Little Mack used to insist on a particular type of story every night before bedtime. “Tell me a story, Mama, about when we were all little kids!”
By that, he meant when Bryan and I were little kids, and all our other kids were little, also—of course not possible, at least not until they figure out time-travel–but an unusual and thought-provoking scenario. It tickled me to begin with, imagining myself as a little girl, charging around with my own children as little kids, along with my grown-up sons and their wives. And he would also push and ask me to include Grandpa and Grandma as little kids, too, and maybe even a few aunts and uncles, if time permitted.
This was our bedtime routine every night.
I would start: “Once upon a time . . . when Daddy and I were little kids, and you and Matthew and Andrew and Bethie and Timothy and Amalia were little kids, too—”
“And when Rachel and Sonia were little kids,” Malachi would interrupt.
“Yes, of course—Rachel and Sonia, too . . .”
“Also–when Grandma and Grandpa were little kids,” he’d prompt.
“Yes, Grandma and Grandpa. . .”
“And when Uncle Matt and Aunt Paula were little kids. . .”
Well, you get the idea. These introductions were murderously long, especially when you’re at the end of a long day and really, really longing to just drop into bed. I’m the mother of six, after all, and a gentlewoman farmer with scads of critters to care for, and a penchant for trying to do too much.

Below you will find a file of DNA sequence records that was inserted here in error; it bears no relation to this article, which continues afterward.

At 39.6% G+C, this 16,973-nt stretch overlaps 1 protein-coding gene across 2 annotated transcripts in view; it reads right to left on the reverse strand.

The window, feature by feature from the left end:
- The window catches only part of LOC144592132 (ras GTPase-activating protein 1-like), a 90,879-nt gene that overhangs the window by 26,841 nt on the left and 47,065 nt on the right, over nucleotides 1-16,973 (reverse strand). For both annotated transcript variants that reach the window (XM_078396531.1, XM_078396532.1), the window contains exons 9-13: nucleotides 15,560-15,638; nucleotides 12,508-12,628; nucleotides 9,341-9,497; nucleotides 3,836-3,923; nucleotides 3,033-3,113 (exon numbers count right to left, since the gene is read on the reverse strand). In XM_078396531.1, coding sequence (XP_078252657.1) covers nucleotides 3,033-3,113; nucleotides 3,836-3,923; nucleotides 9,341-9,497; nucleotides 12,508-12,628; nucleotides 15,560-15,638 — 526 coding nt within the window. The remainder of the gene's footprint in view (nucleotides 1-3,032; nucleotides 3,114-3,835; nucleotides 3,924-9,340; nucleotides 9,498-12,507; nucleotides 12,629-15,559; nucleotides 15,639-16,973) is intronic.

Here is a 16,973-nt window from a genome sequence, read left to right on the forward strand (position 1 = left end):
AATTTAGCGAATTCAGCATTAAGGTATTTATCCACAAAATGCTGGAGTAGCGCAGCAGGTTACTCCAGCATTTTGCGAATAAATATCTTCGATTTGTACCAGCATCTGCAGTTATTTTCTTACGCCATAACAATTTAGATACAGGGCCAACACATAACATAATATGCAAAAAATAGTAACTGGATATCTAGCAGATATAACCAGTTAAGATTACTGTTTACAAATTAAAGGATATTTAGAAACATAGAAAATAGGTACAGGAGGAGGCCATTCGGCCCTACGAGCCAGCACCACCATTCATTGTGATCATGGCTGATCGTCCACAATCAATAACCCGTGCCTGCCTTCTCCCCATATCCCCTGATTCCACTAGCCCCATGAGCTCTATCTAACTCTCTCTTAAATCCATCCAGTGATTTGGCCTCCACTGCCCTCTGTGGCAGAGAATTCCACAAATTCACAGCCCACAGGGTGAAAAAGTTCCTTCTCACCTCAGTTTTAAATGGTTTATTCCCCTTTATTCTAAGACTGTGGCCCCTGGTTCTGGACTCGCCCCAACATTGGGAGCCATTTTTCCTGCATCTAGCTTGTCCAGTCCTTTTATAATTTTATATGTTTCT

It’s a tired life I lead, Gentle Reader.
But anyway, the stage would be set and all of us, as little kids, would get into some sort of adventure in the story series–of which Malachi never would tire, by the way. I followed the usual story curve, with introductory material, then rising tension, then a conflict of some sort.
This is how it went:
“So we were all little kids—and we woke up one morning and we were all robots!”\
“Cool! What color was I?” Mack pushes for details.
“Um, you were, let’s see—gray.”
“What color was Grandma–I mean, as a robot?”
“Ah—dark blue, I think. With maroon trim.”
“Trim?? What is ‘trim’? And what color was my—trim?”
*Sigh* I would bring up trim. So then we would segue into a brief discussion on robot trim. Which I had just invented, by the way. I am certainly the victim of my own creative mind, in many ways. But let’s please not get unnecessarily narcissistic here. After all:
“We actually enjoyed being robots, but we did wonder if we would ever be ordinary people again. And then the phone rang, and a mysterious voice said that we must go to a warehouse on Mars, if we ever wanted to be humans again.”
“What color was Bethie, again?”
“Ah, teal, I think. With silver undertones. So anyway, we got on our rocket—“
“’Undertones’ . . . what . . . WHOA! We had a ROCKET!?”
“Well, of course we had a rocket, but listen now, here’s the scary part—we then went to the warehouse on Mars, but it was very very quiet, and pitch black inside! But then! A deep, mysterious voice rang out from the back of the cavernous, cobwebbed space—”
And here’s the funny thing that occurred every time I would arrive at the conflict in the story. Every night. No matter what the action or setting, Malachi would utter, in his husky, tough-guy voice:
“And then I pulled out my GUN!”
I find the manly-boyish protective impulse kicking in to my little boy’s nature so touching, and so sweetly endearing. I waited for this moment in the story every night, and it never failed to tug at my heart. It is so much a part of him, so much of what makes him a boy.